When William Broad held his first yoga pose in 1970, his intention was to attain better health, both in mind and in body. Now a practitioner of more than four decades, he’s looking at yoga from another perspective, trying to mete out the benefits of yoga from widely held myths, and along the way, revealing a downside of yoga that’s placed him firmly at the center of a decidedly un-zen firestorm of controversy.
Retaliatory killings, gang wars and a high murder rate are not Chicago’s problem alone. But it’s there that CeaseFire, a public health model based on science and street corner intervention, tracks volatile situations and cools them down.
Inspired by the numerous dog stories which graced our air waves this past week, it got us thinking of our own K-9 pals back home. That said, we've fetched some fabulous snapshots of our very own lovable pooches. We're marking new territory here on NHPR.org, and this one's going to the dogs. This is NHPRuff.
Bridey Lavoie-Flynn Owner: Rebecca Lavoie Breed: Cockapoo Age: 2 ½ Interests: Eating fastidiously, watching Teen Mom 2, staring out the window
Writer Evan Ratliff looked into the science behind breed development of the most diverse animal on the planet – the beloved dog. By combining and accentuating traits, breeders have leap-frogged evolution, developing hundreds of breeds in a few hundred years. Evan joins us with more on the findings of Can Map -- a project that’s revealed the genetic makeup of canine traits, and may help scientists better understand human diseases and disorders.
After taking nearly two decades to root itself in the popular consciousness, the mysterious neurological condition Asperger’s Syndrome may soon be history - proposals for the fifth edition of the psychiatrist’s bible, The Diagnostic and Statistical Manual of Mental Disorders, or DSM five, recommend filing Aspergers under the general category of autism spectrum disorder.
Jamal Joseph’sstory is unlike many taught in schools during Black History Month. His long list of identifiers includes orphan, activist, FBI fugitive, convict, a drug addict, urban guerilla, and Black Panther. In a speech he made in the 1960s, Jamal urged students to burn down Columbia University. He is now a professor there and a writer, filmmaker, Oscar nominee, youth advocate, drug counselor, and father.
Every weekend my wife and I pack up our 10-month-old son Owen in his stroller and walk to town. We read books at the library, we buy bananas at the store, we stop in at the coffee shop for a diaper change and maybe a nap. If we were raising Owen in Buenos Aires instead of New Hampshire, we might be getting a late night dinner with friends instead of afternoon coffee – and if we lived in China, we wouldn’t be changing his diaper, because he probably wouldn’t be using one.
Despite the spectacular congressional flop that was SOPA and PIPA, “piracy” is still a dirty word to most, with file-sharing sites like the Pirate Bay remaining in the eye of the storm and, of course, that made-for-TV takedown of Megaupload making international headlines a few weeks ago. It’s fair to predict we should expect more battles in the name of copyright protection in the near future, but computer historian and writer Benj Edwards has a somewhat different take.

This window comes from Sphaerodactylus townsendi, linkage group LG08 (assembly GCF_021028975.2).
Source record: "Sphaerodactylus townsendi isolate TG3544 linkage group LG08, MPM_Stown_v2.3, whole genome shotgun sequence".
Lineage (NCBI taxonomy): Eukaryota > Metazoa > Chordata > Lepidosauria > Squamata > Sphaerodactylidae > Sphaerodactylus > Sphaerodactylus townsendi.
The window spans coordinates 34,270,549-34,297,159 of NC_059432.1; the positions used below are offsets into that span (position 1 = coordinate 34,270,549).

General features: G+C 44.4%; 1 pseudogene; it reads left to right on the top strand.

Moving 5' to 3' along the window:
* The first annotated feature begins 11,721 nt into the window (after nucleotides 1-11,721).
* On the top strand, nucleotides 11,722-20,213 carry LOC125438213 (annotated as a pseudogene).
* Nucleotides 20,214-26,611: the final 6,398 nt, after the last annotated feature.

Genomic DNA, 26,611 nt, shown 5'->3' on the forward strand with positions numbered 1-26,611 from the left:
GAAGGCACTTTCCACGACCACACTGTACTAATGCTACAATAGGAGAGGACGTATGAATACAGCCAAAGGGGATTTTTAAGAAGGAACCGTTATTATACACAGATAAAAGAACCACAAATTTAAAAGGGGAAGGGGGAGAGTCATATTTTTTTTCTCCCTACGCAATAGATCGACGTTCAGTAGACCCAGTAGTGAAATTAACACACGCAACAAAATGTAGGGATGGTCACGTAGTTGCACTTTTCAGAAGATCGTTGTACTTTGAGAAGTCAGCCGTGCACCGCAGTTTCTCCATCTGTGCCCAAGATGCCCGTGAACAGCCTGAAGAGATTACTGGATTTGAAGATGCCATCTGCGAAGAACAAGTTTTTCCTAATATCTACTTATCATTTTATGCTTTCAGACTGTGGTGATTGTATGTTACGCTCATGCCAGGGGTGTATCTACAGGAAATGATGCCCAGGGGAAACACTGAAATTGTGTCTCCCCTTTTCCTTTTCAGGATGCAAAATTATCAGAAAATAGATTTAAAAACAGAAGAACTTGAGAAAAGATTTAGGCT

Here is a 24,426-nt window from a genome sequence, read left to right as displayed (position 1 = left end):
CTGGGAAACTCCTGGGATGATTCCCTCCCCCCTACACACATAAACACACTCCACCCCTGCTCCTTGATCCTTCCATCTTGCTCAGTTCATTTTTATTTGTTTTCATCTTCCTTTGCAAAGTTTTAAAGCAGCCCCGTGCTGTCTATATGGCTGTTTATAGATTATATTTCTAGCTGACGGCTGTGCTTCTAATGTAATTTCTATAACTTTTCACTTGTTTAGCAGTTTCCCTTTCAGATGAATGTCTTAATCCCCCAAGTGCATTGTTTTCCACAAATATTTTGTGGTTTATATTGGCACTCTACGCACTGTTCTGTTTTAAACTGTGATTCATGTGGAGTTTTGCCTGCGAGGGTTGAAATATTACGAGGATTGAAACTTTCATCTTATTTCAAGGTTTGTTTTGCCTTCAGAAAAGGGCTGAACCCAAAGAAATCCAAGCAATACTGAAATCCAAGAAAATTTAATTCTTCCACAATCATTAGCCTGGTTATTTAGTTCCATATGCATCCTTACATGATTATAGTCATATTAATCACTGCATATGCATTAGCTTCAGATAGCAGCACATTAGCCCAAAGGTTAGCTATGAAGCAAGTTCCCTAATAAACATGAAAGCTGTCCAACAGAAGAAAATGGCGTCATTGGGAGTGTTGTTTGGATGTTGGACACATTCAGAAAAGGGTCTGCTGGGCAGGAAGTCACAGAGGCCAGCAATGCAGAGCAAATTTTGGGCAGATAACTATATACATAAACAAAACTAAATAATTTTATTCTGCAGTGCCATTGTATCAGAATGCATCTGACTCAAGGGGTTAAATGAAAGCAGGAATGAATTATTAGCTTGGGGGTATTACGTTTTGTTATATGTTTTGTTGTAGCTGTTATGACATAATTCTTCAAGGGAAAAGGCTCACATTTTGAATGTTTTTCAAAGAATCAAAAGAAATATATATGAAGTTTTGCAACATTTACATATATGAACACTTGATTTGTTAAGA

Every family has its secrets. Few compare to the Lickteigs. Steve Lickteig was adopted by a devout, Roman Catholic family. Growing up in a small house on a Kansas farm, Steve was adored by his eight older siblings, but sheltered from a painful secret about his identity. And everyone in their small town knew the truth before he did. Steve is a producer for NPR and now filmmaker.
In the President’s 2010 State of the Union speech, Obama touched on a Supreme Court decision that has come to define the heated debate surrounding the financing of campaign 2012. The GOP defends Citizens United on the basis of free speech – while democrats decry the vast sums of anonymous cash as allowing unlimited corporate influence in elections. Notably, however, neither party is arguing against the power of money in politics, with major candidates reaping the benefits of the ads well-funded super PACs can afford to buy.
This Sunday, the average Super Bowl viewer will consume twelve-hundred calories worth of snacks like chili, chips, chicken wings, and pizza, which besides sounding kind of low for junk food, got us wondering what professional cooks and foodies serve at Super Bowl parties… fois gras nachos? Home-made Cheetos? We caught up with cookbook author and educator Kathy Gunst.
With demand for cremation, secular services, and environmentally friendly burials rising, funeral directors are adapting what could be called new end-of-lifestyle choices. Max Rivlin-Nadler is editor of Full Stopmagazine. He discovered an industry scrambling to meet new demands while attending the 130th National Funeral Director's Conference, held this year in Chicago.